Lycamobile has been granted a National Telecommunication Operator licence by the Uganda Communications Commission, making it the country’s third national operator. This licence was granted on March 24, 2021.
Lycamobile’s application was approved following a change to the country’s licensing framework in 2020, which allowed the country’s telecom operators to apply for any licence they choose.
As part of the requirements for the new licence, Lycamobile is expected to increase its network coverage to 90% of the country within five years of receiving the licence and list 20% of its shares on the Uganda Securities Exchange.
Lycamobile is a British mobile virtual network operator (MVNO) with a presence in 23 countries. In Uganda, it operates under its parent company, Tangerine Limited, which has been present in Uganda since 2008. By acquiring this licence, it joins Uganda Telecom Limited (UTL), MTN, and Airtel as the country’s national operators.
At an event held to announce Lycamobile’s licence, Irene Kaggwa Sewankambo, the Acting Executive Director of the UCC, said the entrance of a new player to any space is supposed to improve competitiveness in the sector and ultimately improve services for the consumers.
This does not appear to be the case for the Ugandan telecommunications sector or even the consumers because of the government’s attempts at Internet censorship.
Under the guise of adding a new revenue source to the government, the Museveni-led government introduced a social media tax in 2018 that saw Ugandans paying USh200 ($0.05) daily to use social media and other over-the-top services.
Consequently, several Ugandans used VPN services to access the Internet and avoid paying the tax. Tax revenues dropped as a result, with the UCC posting figures that showed a drop in tax revenues from USh5.6 billion (~$1.5 million) in July 2018 to USh3.97 billion (~$1.1 million) in September 2018.
Of the projected USh275 billion ($77.8 million) revenue, the country only realised about USh 47 billion ($13.5 million). Internet subscriptions were not spared, declining by 15% and 0.39% in August and September 2019, respectively.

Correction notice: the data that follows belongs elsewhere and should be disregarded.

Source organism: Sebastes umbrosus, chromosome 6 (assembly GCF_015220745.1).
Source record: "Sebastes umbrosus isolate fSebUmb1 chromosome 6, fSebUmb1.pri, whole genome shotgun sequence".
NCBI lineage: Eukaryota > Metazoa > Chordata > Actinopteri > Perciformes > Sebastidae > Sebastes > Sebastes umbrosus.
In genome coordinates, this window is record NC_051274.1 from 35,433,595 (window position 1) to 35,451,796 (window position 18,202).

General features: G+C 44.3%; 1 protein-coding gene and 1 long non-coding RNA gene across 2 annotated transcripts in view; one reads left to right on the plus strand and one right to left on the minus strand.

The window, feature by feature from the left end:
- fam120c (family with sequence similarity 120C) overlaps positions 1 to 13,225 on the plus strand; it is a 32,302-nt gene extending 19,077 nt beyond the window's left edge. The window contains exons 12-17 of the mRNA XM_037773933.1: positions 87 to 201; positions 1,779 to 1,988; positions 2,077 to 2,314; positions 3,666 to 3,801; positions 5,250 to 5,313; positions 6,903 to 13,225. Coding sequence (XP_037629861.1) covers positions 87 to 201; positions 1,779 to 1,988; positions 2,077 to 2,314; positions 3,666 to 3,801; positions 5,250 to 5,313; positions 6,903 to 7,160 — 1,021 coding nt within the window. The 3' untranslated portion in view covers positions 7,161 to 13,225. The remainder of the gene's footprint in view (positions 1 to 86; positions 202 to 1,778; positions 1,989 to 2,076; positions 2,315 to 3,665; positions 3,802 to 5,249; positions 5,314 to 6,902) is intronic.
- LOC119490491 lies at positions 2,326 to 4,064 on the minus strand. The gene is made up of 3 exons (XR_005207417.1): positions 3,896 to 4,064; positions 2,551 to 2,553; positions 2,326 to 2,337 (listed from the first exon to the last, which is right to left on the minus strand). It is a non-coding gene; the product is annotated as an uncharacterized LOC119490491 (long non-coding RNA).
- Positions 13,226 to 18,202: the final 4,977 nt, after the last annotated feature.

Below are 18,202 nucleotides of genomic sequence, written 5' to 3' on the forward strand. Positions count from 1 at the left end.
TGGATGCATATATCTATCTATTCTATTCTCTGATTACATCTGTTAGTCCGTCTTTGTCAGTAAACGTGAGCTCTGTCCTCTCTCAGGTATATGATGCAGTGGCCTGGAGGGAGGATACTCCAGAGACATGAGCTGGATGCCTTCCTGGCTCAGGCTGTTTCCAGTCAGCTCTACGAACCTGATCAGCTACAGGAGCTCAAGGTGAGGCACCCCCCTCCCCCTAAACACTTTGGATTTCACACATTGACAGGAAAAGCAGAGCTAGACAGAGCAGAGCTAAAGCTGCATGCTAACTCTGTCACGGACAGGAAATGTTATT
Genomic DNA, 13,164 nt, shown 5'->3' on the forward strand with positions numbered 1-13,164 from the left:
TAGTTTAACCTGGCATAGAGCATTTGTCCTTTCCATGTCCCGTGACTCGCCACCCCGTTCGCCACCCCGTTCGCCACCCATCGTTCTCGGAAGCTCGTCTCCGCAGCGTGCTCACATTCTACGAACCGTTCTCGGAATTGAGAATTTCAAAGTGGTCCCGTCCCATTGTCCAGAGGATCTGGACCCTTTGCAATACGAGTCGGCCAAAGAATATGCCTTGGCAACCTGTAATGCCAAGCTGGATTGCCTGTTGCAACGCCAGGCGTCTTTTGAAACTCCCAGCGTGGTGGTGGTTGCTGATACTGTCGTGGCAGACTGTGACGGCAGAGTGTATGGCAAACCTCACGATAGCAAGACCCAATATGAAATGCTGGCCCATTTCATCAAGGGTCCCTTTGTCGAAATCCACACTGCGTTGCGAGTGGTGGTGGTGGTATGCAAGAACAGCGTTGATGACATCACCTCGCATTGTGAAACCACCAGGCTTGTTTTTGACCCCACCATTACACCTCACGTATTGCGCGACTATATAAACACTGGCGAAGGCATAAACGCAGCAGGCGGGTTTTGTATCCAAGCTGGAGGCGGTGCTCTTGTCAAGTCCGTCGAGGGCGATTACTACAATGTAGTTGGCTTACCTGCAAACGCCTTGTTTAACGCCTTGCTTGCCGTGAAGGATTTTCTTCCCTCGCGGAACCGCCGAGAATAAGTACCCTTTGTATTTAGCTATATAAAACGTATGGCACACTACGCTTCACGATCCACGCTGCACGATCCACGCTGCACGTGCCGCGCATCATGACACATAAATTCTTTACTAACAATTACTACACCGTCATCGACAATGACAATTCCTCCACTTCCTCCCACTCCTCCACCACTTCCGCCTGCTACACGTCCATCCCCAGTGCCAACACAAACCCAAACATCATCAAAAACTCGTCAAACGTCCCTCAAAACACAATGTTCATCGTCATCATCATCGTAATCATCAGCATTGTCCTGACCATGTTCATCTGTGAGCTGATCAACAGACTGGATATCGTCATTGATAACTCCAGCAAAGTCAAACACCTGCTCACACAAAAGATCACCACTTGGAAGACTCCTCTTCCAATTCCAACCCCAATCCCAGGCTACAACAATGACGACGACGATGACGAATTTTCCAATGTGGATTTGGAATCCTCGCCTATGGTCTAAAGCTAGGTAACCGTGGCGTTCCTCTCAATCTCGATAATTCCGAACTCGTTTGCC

With the failure of the OTT tax, the government plans to introduce a 12% tax on Internet bundles from July 1, pending approval from members of parliament. Data used to provide educational and medical services are exempt from this tax. Unlike the social media tax, this tax would be harder to evade as it has to be paid when purchasing Internet bundles.
In 2013, President Yoweri Museveni announced Uganda Vision 2040, a development plan that was supposed to see Uganda move from a rural economy to a competitive and market-driven economy by 2040. This plan now looks in danger of failing with an increasing possibility that more Ugandans would leave the Internet because of the government’s proposed tax on Internet subscribers.
Uganda has witnessed many Internet lockdowns in the past, with the most recent coming during the 2021 elections. Social media and messaging apps were shut down ahead of the elections, which returned Museveni for his sixth term. In the build-up to Uganda’s 2016 presidential elections, social media was also shut down.
Social media and Internet shutdowns, while usually politically motivated, frequently have economic implications. Sub-Saharan Africa lost $237 million to Internet censorship in 2020. For one of the poorest regions globally, that amount of money could have gone a long way to aid economic development.
For Lycamobile and other telecom operators in the country, this should be a cause for concern. A reduction in the number of Internet users in the country could mean less revenue for the companies and subsequently less tax revenue for the government.